The firm received $200,000 in summer 2011 from the fund, which is overseen by county commissioners. Octex, in return, is contractually obligated to hire 80 people by June 28, 2016, at an average annual salary of $37,300. Through October, records show the firm had hired 25 people, at an average annual wage of $41,989. Westman says the company is growing so fast it will easily hire 55 more people by the deadline.
Octex, mostly through financing, has invested $10 million on technology and equipment over the last four years, especially in automation. The $200,000 from Sarasota, Westman says, while small, was a key boost that went directly toward the overall equipment purchases.
“We are a capital intensive business,” Westman says. “The way our industry works, you have to build the infrastructure then go get the customers.”
Westman says Octex would have expanded regardless, even if there weren't any incentives. But the support, both in dollars and in expanding relationships with county economic development officials, is helpful.
Sarasota County's incentive fund started with $2 million. County commissioners have since added more than $14 million over three intervals, for a total of $16.68 million. About $6 million comes from the county's general fund, and the rest is proceeds from escheated lot sales in North Port.
The county, records show, has paid companies $5,045,314 for a total of 2,183 created jobs in the history of the program. That's about $2,300 per job. Those jobs pay an average annual salary of $38,857, a drop less than the county average of $39,041. The total jobs created figure is 85% of the projected total, according to county records, and comes in more than $5,000 under the projected annual average wage.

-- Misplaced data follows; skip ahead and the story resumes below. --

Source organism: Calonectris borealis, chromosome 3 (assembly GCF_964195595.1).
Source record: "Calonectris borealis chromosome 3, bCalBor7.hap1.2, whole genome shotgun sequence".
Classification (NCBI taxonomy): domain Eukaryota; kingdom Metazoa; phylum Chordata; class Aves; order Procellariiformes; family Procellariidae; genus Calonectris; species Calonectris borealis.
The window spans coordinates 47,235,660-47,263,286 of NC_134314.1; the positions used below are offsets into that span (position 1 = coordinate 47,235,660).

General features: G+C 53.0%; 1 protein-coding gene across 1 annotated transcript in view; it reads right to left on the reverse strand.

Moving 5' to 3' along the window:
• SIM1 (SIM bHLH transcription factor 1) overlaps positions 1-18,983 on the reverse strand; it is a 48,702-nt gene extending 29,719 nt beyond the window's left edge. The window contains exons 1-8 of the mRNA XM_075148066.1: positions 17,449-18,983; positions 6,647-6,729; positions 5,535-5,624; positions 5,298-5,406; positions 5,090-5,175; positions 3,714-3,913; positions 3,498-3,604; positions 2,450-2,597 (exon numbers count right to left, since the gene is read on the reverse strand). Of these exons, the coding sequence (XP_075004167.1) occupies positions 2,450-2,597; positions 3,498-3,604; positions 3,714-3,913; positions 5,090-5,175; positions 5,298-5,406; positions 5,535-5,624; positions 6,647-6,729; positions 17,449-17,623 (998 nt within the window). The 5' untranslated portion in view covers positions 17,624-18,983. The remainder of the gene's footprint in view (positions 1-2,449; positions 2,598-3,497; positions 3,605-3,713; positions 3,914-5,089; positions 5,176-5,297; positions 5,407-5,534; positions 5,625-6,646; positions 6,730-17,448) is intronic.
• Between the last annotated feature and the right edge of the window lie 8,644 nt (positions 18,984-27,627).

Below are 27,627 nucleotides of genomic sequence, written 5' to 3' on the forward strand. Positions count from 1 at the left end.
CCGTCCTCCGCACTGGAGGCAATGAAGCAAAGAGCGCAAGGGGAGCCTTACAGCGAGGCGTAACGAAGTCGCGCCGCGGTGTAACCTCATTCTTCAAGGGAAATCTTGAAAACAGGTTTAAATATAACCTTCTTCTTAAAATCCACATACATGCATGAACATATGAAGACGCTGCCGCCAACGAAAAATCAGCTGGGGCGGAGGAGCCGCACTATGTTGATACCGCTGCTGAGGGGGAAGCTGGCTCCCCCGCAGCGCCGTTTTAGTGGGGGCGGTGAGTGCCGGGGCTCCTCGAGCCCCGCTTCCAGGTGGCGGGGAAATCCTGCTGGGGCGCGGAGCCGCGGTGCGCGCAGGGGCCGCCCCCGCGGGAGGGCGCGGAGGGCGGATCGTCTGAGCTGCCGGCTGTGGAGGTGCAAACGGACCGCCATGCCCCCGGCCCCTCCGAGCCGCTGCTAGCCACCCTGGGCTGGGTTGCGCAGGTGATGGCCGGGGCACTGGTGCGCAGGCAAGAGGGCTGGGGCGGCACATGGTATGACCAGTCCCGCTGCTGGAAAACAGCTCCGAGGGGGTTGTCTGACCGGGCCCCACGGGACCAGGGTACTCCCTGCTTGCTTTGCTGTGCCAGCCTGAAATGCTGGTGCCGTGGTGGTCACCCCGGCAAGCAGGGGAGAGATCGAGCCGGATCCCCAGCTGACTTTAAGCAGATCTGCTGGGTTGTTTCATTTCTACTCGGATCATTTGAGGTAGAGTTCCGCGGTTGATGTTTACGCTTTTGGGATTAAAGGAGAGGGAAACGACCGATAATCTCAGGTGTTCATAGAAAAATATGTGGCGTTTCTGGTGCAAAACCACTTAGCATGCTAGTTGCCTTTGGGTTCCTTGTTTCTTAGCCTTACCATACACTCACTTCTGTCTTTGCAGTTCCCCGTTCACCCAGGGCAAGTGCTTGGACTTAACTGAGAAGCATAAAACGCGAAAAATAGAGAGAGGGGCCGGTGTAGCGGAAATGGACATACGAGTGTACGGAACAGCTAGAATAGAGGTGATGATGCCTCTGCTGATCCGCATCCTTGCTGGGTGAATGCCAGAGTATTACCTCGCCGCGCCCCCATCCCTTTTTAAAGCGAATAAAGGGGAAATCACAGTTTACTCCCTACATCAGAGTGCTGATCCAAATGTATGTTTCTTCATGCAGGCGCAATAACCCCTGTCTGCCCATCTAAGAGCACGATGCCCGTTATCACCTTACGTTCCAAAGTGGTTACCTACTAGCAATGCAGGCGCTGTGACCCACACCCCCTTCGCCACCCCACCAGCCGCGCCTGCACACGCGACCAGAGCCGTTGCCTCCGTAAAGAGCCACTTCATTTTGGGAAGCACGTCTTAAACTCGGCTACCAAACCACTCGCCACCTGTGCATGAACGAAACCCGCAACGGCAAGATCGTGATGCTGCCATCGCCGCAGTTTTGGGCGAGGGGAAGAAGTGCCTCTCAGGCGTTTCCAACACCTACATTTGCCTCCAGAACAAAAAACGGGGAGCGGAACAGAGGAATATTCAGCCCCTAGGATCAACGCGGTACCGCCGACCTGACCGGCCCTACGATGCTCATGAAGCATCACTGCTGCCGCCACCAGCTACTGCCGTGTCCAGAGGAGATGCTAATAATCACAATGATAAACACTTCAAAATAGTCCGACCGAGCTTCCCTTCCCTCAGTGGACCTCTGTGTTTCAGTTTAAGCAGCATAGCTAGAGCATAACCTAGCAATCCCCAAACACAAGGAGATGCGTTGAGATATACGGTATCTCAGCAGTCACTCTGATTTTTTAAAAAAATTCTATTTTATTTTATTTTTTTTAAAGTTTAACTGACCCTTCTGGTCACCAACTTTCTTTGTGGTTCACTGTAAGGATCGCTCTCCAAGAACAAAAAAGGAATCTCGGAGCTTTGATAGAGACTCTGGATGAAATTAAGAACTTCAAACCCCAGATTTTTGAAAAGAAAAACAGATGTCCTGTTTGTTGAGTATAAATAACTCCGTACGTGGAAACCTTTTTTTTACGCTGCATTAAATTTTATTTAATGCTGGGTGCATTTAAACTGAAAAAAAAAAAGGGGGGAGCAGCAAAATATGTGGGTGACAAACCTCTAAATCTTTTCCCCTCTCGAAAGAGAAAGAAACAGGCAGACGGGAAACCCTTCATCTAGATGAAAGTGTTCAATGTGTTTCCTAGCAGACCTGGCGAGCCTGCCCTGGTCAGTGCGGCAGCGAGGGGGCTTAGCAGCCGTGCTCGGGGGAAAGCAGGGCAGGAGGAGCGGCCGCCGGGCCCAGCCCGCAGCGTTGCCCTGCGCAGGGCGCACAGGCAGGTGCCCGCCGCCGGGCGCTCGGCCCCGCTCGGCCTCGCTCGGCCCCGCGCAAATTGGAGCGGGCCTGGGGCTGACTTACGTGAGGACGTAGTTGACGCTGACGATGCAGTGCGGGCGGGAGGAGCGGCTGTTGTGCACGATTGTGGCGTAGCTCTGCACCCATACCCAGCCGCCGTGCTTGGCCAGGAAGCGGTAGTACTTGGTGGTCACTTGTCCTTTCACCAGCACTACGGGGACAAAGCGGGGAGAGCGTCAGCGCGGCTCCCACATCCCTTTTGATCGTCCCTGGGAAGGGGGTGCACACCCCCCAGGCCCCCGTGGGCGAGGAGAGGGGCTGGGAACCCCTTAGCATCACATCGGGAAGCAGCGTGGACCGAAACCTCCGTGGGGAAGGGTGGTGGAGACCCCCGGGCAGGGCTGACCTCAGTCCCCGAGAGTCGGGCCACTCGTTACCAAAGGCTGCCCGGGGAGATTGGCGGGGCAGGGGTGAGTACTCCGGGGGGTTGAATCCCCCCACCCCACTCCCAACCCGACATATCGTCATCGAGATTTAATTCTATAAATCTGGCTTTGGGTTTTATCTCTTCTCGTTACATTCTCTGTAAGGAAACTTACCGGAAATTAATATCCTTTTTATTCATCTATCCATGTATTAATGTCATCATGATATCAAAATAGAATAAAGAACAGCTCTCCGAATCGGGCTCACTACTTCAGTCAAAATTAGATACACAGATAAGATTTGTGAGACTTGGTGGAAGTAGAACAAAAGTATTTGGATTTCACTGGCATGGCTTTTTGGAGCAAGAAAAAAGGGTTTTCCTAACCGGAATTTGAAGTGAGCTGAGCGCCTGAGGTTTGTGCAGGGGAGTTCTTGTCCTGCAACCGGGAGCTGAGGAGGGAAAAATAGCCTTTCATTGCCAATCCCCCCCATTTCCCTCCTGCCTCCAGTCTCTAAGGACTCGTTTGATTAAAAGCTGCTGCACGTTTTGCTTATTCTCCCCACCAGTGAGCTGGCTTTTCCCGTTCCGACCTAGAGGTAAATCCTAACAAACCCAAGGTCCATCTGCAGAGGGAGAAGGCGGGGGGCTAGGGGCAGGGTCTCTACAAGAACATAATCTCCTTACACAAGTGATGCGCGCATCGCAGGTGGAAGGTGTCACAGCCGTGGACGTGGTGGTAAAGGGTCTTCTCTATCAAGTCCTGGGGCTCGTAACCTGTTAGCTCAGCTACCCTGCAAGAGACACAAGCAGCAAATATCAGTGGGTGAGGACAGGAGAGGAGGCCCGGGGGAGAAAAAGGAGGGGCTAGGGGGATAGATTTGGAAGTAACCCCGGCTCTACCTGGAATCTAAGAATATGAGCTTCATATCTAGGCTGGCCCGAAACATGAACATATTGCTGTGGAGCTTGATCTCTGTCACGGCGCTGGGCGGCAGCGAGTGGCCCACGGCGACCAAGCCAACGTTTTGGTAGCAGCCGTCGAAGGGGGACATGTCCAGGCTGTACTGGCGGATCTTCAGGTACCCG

Some companies, like drinkware manufacturer Tervis and impact-resistant window manufacturer PGT, both based in Venice, have been spectacular successes on new jobs. Tervis was awarded $450,000 in 2010 for a projected 214 jobs, and it blew past that for 361 hires. PGT received $600,000 in 2010 for 400 projected jobs and it had more than 700 in three years. With annual revenues at each well into the hundreds of millions, those firms are a pair of Sarasota County corporate stars.
Executives at both firms say the funds weren't a necessity to support growth, but are part of the bigger process that plays out when any expansion decision is contemplated. “There are states and counties that throw ridiculous things at you,” PGT Chairman and CEO Rod Hershberger says. “So you have to listen.”
Hershberger says Marion County in north-central Florida, for example, has an aggressive incentives approach to woo companies, especially manufacturers. “Did I have to take the dollars? Honestly, no,” says Hershberger. “But when I'm sitting in front of the board of directors and they are asking me about all these incentives out there, I have to tell them something.”
Tervis CEO Pat Redmond says he's grateful for the funds, but “it's quite literally a drop in the bucket.” The company recently spent at least $200,000 to recruit a senior business development executive.
And the firm has spent millions on equipment and infrastructure in the last five years. “It's not so much about the money,” says Redmond, “as it is the community supporting our growth.”
Redmond, like Hershberger, says any business of any size has to consider all the options when incentives are in play. “We'd be silly not to,” Redmond says. “If anyone wants to offer us incentives to grow the business, we will certainly take it.”
Others companies, such as Sanborn Studios, a movie production studio that received the largest payout ever in the program — $650,000 in September 2010 — have been spectacular failures, at least from a jobs perspective. Sanborn Studios and Sarasota County are currently in litigation over the funds.